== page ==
At a pension debate hosted by Pointon York last week, Reynolds Porter Chamberlain partner Jonathan Davies said the Department for Work and Pensions’ forecast shows there will be no reduction in people on state benefits after the introduction of personal accounts.
A draft DWP paper was placed on the website in error and says after reform of state and private pension systems, around 25 per cent of pensioner households could be entitled to pension credit in 2050 compared with 30 per cent after reform of state pensions only.
But the paper notes that much of this difference is due to rounding and the proportion of households entitled to pension credit in 2050 falls by only a marginal amount after the reforms. The DWP says the quality-assured paper will be published next week but it does not dispute the draft figures.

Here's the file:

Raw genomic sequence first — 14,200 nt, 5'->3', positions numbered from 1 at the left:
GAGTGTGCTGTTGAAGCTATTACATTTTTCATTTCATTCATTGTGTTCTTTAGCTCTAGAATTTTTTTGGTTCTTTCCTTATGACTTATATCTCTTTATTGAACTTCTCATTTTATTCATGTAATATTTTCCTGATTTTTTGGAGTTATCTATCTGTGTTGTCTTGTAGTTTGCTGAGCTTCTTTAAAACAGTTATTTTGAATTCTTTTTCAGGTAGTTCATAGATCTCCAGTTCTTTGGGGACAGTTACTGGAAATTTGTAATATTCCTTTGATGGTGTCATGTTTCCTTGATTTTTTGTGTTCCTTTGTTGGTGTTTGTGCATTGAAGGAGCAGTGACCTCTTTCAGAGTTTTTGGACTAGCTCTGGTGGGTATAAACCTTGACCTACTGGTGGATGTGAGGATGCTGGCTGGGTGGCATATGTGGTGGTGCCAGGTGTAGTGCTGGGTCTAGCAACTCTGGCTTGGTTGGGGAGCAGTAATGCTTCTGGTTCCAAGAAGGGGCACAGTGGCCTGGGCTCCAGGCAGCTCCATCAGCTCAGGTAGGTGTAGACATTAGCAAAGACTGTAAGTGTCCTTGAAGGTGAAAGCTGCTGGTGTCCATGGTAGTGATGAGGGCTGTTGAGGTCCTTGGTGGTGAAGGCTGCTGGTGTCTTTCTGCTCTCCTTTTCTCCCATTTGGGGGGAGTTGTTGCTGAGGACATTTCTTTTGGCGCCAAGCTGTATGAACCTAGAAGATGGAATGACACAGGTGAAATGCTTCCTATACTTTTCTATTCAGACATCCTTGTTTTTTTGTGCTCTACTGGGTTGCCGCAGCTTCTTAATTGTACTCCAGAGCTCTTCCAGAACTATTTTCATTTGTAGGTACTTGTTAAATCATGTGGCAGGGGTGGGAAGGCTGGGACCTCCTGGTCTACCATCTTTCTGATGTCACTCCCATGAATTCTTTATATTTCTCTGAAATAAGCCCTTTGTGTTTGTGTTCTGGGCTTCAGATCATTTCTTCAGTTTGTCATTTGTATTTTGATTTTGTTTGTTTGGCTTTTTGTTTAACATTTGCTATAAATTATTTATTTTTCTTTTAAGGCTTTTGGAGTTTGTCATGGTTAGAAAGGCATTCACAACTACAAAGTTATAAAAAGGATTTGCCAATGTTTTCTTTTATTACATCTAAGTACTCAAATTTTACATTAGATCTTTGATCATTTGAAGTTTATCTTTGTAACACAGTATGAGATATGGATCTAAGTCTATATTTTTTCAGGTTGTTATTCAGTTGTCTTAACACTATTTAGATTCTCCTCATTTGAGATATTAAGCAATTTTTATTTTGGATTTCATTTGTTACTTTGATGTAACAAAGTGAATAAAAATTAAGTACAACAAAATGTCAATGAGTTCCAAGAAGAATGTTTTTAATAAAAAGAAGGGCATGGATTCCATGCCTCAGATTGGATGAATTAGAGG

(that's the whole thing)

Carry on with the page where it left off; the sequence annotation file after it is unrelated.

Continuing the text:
Davies says: “Personal accounts are not reducing the proportion of households entitled to state benefits. Presumably, the people the DWP is now projecting will take personal accounts are a slightly more wealthy population than those who are on pension credit.”
Geoffrey Pointon, chairman of Pointon York Group, says: “Even if the scheme goes beautifully, the material effect will be next to nothing in terms of people providing for themselves in retirement. The opposition should be fighting this dud policy.”
A DWP spokesman says the combined state and private sector reforms are projected to result in 40 per cent of households being entitled to income-related benefits, down from 75 per cent if no reform took place.